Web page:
Phoenix Suns select Terrence Ross in 2012 TrueHoop Network mock draft

With the 13th pick in the 2012 TrueHoop Network mock draft, the Phoenix Suns select ….. Terrence Ross, shooting guard out of Washington.

As the point man of the selection, I felt like a general manager forced to make a call amid a split war room. Kevin Zimmerman and I favored Ross, and Mike Schmitz and Ryan Weisert wanted Austin Rivers. When Andrew Lynch did not text back while we were still on the clock, I used my chief blogger powers to break the stalemate in favor of Ross.

It’s a good thing our head scout Schmitz was voting by proxy after heading off to Europe having completed videos on seemingly every prospect eligible for the draft. Anybody who watched our draft preview show already knows the debate that would have taken place in our theoretical war room, as Schmitz is high on Rivers for the Suns and I’m not.

Tensions ran high as the clocked ticked down on our self-imposed deadline to turn in the pick, but as VotS general manager I could not overlook Rivers’ abysmal advanced stats and thus opted for the shooting prowess, athleticism and defensive ability of Ross with players like Dion Waiters, Jeremy Lamb, Damian Lillard and Kendall Marshall already off the board.

Although I’m sure Schmitz is bummed we didn’t go for Rivers, he could not be too disappointed after writing the following in Ross’ feature for this site:

“Blanks described the Suns’ ideal solution: a guard who can create and make shots, get out in transition, and defend the perimeter. Of all the players expected to be available at No. 13, few prospects fit that bill better than former Washington guard Terrence Ross.”

And 1

Last season we selected Tristan Thompson in the TrueHoop mock at the same No. 13 spot. Ross might be pleased to know he ended up going fourth in the real draft.

Do you agree with our pick or would you have selected Rivers? Let us know in the comments.

Tags: Austin Rivers Terrence Ross

  • John Devance

    The perfect choice.Ross is a solid pick and the safest out of anyone in the draft.He may turn into a all star one day or at the very least be a role player.

  • GoSuns

    Please get Terrence haha, I really his size and overall ability

  • Scott

    T Ross is an okay pick, a quality role player at SG. As a talent, he’s basically in-between Shannon Brown and Jared Dudley.

    Ross stands 6′ 6″, and he pulls down 6 rpg and defends well in both isolation and on team defense. He’s athletic and can get to the hoop if the route is clear, but otherwise will shoot a 3 (36%) or a midrange jumper. He drives left and right with equal skill.

    Like Dudley, he can shoot the midrange shot off the dribble, he can catch and shoot, and he has learned to shoot off screens. (Dudley developed some of those abilities while with the Suns, so it’s nice that Ross comes with those talents already baked in.)

    Ross has average length, an average b-ball IQ, and he needs to work on his ball handling and passing. As with Brown, if the ball goes to him, don’t expect it to leave his hands except as a shot.

    Ross shoots fairly well from the FT line – 76% – but he rarely gets there, so in this he’s more like Brown than Dudley.

    He fits the Suns’ system. He shoots, he defends, and I see no questions about his motor. In his combine interview, he insists he can get to the basket better than people think. However, he’s fairly light at this point, so I don’t know how durable he’d be with taking fouls and trying for continuation.

    In the interview, he sounds more quiet and humble than loud and egotistical, but he also sounds like he wants to prove himself. I don’t see him as being a leader, or being vocal, at least not for several years.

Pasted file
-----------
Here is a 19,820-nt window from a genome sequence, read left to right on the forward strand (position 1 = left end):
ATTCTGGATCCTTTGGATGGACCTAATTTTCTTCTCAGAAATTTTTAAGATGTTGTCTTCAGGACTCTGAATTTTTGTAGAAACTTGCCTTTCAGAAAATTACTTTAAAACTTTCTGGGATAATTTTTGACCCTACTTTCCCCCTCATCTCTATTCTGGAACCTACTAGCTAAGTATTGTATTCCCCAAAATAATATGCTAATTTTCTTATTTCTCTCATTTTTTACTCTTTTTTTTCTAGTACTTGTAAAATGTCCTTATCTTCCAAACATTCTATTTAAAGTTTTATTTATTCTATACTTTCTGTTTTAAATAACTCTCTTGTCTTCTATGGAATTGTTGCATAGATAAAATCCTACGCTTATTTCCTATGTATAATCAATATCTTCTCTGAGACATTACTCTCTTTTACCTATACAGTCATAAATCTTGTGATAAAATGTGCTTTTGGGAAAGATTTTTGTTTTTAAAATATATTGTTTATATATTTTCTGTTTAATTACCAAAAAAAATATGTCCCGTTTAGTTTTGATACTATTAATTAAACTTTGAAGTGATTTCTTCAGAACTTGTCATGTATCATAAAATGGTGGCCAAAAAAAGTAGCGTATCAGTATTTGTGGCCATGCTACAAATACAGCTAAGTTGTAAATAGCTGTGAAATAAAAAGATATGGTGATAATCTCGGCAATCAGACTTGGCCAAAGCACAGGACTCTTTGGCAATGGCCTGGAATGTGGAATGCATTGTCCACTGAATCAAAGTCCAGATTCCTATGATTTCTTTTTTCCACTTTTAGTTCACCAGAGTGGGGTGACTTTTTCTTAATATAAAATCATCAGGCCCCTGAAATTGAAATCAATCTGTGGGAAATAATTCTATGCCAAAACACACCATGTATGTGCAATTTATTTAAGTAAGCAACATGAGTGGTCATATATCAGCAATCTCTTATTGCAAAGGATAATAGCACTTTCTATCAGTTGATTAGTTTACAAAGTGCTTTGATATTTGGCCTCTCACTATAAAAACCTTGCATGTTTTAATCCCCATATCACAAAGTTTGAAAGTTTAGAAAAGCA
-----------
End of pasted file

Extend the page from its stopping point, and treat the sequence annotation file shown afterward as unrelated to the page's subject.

If the Suns were to make this pick, it’s a quality pick. T Ross would still be a decent role player even if his game never improves. However, he appears to lack star quality and the ability to make his teammates better, and may already be close to his potential.

  • Scott

    If it came down to Ross or Harkless, while Ross is a safe pick at a position of need (like Markieff Morris) I would be tempted to pick Harkless, because I see more potential there.

    Harkless, who would play at SF, presently needs to work on ball handling and shooting. But he’s young and has a good work ethic, so it’s reasonable to believe those skills would come before long.

    Harkless is 6′ 9″ with a 7′ wingspan. He’s 19, one of the youngest players in the draft. He’s athletic and energetic, and a good passer. He sounds intelligent and has a good demeanor. He reminds me of Dudley, but with greater athleticism, and he could have some star potential.

  • sun-arc

    I like the pick of Ross over Rivers.

    Ross vs Harkless is a tough choice. Not sure who I’d choose there. A crap shoot at that point.

    The suns need to get at least one other pick- and I hope they get Marshall or one of the excellent bigs that will be there late in the teens. I’m hoping they pick up one from Houston or Boston- the latter being more likely.

  • HankS

    T-Ross has a bit of Markieff Morris feel to me, I’d be neither terribly excited, nor particularly disappointed. All of the guards expected to go in the top 20 or so have their attractions, and in the end I don’t think one can really know which of them will be the best. It’ll come down to luck.

    What irks me, though, is the fact that Minnesota’s No. 18 pick was available, and the Suns didn’t get it. Witch this pick the Suns could have taken a great talent like Moultrie, Marshall, PJ3 or Royce White. The Suns management, as far as we can guess right now, seems pretty passive.

  • Scott

    @HankS -

    If the Suns were to get multiple picks, it would help justify taking gambles on players like Harkless, Sullinger, PJ3, or Royce White, or even solid second rounders, like Crowder, O’Quinn, and possibly Machado. They could also possibly move up and take Tom Robinson with the Bobcats’ pick (or trade Morris and a pick to move up).

    If the Suns were fairly certain Nash was coming back, then a safe pick like T Ross is reasonable. If you take Ross and subtract Brown, and give the team a full pre-season to practice, then right there the Suns seem better than last year.

    However, not having any sense of progress on the Suns nabbing a star, and with the news of cap exceptions being granted to some of the Knicks players, I’m getting a STRONG feeling that Nash may go to NYC.

    In which case, the Suns are in full-on rebuild mode, and they ought to be snagging as many draft picks as possible, because with the new CBA and the way the league looks right now, they’re highly unlikely to rebuild with free agents. They’re going to have to play the draft game and swing for the stars. Unless they have a good plan to get a star and retain Nash, they need to get as many quality picks as possible this year, and then do the same next year.